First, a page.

Why we lie about money and debt
Many Americans live in a constant state of financial ignorance
or denial, according to the Bankrate Financial Literacy Survey.
Seventy-five percent of respondents, for example, claim they don't
make any major purchases on credit cards unless they can pay them off immediately.
But 74 percent say they are concerned about being able to pay their credit card
bills every month.
if people's claims about themselves are deceptive, their take on their fellow
consumers is beyond cynical.
Fifty-eight percent of respondents claimed to pay off their credit
cards in full every month -- a marked contrast to studies that show that number
closer to 40 percent. But remarkably, only 3 percent of respondents believe
that most other people pay off their cards in full.
So does this survey prove that Americans are unconscionable braggarts
who view their fellow Americans in the harshest possible light?
Not exactly, because what the survey actually illustrates is the
bizarre and conflicted attitude Americans have toward money.
"In the United States, talking about money is harder than
talking about sex," says Marian Friestad, professor of marketing
at the Lundquist College of Business at the University of Oregon and past president
and fellow of the Society for Consumer Psychology.
Friestad says that the survey answers indicate the deep connection
between our financial lives and our view of ourselves.
"Our relationship to money is complex, and often a love-hate
relationship," says Friestad. "Money is valued certainly for its own
sake, as it can help us live a more comfortable life. But it's also measured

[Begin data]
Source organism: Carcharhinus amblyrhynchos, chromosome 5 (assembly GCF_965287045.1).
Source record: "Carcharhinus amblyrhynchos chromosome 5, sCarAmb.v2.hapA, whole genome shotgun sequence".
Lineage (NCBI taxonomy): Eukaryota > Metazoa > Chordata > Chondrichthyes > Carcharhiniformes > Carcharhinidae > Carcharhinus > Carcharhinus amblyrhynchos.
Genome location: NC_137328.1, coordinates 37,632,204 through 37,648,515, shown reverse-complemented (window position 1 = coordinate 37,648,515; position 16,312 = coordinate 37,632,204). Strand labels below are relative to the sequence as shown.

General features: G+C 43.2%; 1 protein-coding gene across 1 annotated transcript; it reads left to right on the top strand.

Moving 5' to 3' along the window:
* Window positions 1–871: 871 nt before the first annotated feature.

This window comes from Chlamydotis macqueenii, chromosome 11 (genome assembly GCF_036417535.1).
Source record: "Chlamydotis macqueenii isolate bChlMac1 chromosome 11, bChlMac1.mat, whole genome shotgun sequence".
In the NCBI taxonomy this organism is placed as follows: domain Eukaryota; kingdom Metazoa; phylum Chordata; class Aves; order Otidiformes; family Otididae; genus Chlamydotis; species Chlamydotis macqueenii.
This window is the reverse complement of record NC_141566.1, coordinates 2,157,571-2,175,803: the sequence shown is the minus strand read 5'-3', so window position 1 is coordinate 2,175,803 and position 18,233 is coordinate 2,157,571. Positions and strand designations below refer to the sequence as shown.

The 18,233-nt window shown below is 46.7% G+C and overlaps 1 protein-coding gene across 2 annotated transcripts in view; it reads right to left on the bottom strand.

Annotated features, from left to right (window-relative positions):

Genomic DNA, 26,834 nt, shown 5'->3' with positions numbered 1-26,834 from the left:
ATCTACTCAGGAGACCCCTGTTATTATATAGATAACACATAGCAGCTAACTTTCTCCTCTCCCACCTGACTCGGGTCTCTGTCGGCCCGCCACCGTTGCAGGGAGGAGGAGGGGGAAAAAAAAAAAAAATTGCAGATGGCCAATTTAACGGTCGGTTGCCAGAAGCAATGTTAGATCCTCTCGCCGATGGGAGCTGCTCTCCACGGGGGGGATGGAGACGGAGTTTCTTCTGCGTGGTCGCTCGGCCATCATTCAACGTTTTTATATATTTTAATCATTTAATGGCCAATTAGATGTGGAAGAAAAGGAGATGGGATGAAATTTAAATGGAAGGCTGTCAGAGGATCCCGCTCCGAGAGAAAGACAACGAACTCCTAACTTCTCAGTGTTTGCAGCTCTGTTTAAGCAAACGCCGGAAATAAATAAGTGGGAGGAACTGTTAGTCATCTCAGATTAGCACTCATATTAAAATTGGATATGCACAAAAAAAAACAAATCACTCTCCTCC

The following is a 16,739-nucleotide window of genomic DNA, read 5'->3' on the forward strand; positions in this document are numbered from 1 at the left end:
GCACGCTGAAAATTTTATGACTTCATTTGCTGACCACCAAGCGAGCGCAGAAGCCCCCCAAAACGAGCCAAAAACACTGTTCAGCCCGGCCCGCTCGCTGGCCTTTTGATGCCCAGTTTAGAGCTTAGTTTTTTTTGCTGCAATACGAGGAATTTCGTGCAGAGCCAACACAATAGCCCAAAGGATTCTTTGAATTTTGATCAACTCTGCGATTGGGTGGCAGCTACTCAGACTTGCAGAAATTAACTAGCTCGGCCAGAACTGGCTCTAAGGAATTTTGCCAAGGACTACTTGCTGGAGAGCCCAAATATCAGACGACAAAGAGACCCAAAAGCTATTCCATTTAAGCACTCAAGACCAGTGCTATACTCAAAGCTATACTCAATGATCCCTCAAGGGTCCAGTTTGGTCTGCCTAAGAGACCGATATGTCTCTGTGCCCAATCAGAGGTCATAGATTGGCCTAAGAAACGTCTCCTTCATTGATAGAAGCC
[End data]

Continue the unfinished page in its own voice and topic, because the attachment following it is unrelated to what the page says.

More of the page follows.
for its intrinsic value to us as people."
As such, people often disconnect themselves from how they spend
their money, according to Jim Tehan, spokesman for Myvesta, a nonprofit financial
health center that has categorized one-quarter of the consumer population as
"We've found that money problems aren't about money, but
other life issues," says Tehan. "When people have debt problems, it's
not that they have credit cards or a mortgage. They are spending money unconsciously,
using money not as a tool, but to escape problems."
Tehan uses the adage "whoever dies with the most toys wins"
to describe the national mood regarding money, and why it's difficult for many
to view money logically instead of emotionally.
"The average American's relationship to money is based on
wants, not needs," says Tehan. "As a society we're called 'consumers.'
Last year the president told us to go shop as our patriotic duty. When we hear
this, it's all about stuff -- not what you make, but what you do with it."
Professor Russell Belk, a professor at the University of
Utah, says studies have confirmed that our relationship with money is not practical,
"The things we spend money on are emotionally charged,"
says Belk. "It's a good thing to care for family and to buy them nice things,
and it's a way to get affection and appreciation, a sign of love. We spend money
thinking we're doing something good, but might be doing something bad to the
long-term health of our families by doing that."
With money accorded such a prominent place in the national self-image,
it's not surprising that people who experience problems in that area, or just
don't have an exact grasp on their situation, may not be upfront about it.
"People try to hide the fact they are having these troubles,"
says Hal Edwards, vice president of business development for InCharge Institute,
a nonprofit organization specializing in personal finance education and credit
"There's still a stigma attached to not paying bills or to
owing creditors. People won't discuss it with even their closest friends or
relatives. They don't feel comfortable saying, 'I have this problem.' And like
any problem, you have to admit you have it before you can address it."
These reasons for lying about one's own financial situation also
demonstrate why people may perceive the financial health of others to be dire.
"It's a means of self-justification, a way of saying 'I'm
normal, you're not,'" says Belk.
But our negative perception of our neighbors is also more complex
than just wanting to keep up with -- or beat -- the Joneses. The survey respondents'